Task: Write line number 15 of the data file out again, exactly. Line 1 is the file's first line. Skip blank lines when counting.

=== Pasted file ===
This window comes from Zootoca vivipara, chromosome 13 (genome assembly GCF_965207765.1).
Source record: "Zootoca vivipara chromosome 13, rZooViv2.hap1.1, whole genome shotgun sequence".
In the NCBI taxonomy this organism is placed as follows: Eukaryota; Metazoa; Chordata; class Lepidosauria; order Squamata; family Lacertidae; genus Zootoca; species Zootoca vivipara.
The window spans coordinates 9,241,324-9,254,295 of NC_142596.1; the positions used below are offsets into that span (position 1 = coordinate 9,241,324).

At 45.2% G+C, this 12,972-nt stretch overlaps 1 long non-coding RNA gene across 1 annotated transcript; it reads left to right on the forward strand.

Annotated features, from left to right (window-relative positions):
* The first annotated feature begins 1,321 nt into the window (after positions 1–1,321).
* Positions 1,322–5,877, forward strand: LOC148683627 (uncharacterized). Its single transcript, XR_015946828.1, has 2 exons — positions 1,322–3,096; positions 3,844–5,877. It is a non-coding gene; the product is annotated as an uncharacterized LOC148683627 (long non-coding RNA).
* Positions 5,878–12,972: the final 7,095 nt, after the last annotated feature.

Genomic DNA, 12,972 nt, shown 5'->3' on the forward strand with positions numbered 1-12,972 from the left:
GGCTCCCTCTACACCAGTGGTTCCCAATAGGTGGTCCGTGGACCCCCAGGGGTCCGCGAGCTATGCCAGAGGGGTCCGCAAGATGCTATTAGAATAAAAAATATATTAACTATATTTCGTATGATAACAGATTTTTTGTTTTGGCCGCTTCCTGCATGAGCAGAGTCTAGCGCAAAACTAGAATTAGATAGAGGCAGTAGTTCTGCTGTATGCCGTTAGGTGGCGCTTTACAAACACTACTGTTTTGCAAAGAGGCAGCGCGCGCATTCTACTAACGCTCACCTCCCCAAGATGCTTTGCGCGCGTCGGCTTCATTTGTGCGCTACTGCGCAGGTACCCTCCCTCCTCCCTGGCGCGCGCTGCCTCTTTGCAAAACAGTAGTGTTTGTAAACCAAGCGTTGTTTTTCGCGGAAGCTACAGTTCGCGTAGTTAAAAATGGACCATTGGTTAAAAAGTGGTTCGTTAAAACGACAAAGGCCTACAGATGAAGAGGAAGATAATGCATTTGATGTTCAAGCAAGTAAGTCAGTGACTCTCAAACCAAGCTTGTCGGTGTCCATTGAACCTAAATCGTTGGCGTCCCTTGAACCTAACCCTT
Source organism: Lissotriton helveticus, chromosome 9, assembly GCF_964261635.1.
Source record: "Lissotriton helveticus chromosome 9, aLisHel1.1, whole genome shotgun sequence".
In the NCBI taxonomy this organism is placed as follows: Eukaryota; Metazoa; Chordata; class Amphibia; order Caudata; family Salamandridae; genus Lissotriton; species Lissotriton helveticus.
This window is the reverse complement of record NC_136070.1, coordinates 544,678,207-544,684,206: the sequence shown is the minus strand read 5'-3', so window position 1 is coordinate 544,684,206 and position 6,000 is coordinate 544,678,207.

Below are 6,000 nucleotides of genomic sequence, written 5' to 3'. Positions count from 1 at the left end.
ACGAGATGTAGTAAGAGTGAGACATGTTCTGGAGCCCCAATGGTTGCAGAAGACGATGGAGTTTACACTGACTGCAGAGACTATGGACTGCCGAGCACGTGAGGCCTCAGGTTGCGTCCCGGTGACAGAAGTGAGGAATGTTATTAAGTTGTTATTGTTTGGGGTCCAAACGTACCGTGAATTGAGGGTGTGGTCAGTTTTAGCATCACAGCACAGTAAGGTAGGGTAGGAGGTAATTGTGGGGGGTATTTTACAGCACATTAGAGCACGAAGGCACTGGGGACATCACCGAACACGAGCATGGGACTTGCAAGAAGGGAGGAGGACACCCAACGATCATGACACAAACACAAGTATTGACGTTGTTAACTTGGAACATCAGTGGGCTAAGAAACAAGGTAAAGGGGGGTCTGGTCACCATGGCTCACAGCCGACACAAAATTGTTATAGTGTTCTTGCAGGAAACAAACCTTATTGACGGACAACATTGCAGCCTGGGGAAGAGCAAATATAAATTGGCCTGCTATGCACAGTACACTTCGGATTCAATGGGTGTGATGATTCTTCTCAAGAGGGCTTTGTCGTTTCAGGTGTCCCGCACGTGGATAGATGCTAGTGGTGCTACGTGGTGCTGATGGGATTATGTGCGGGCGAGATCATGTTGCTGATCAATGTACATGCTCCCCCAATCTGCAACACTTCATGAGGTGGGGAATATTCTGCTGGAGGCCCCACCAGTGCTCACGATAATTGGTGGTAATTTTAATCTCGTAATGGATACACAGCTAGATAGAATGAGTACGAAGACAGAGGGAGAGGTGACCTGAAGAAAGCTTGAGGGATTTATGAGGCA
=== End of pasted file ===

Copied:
This window is the reverse complement of record NC_136070.1, coordinates 544,678,207-544,684,206: the sequence shown is the minus strand read 5'-3', so window position 1 is coordinate 544,684,206 and position 6,000 is coordinate 544,678,207.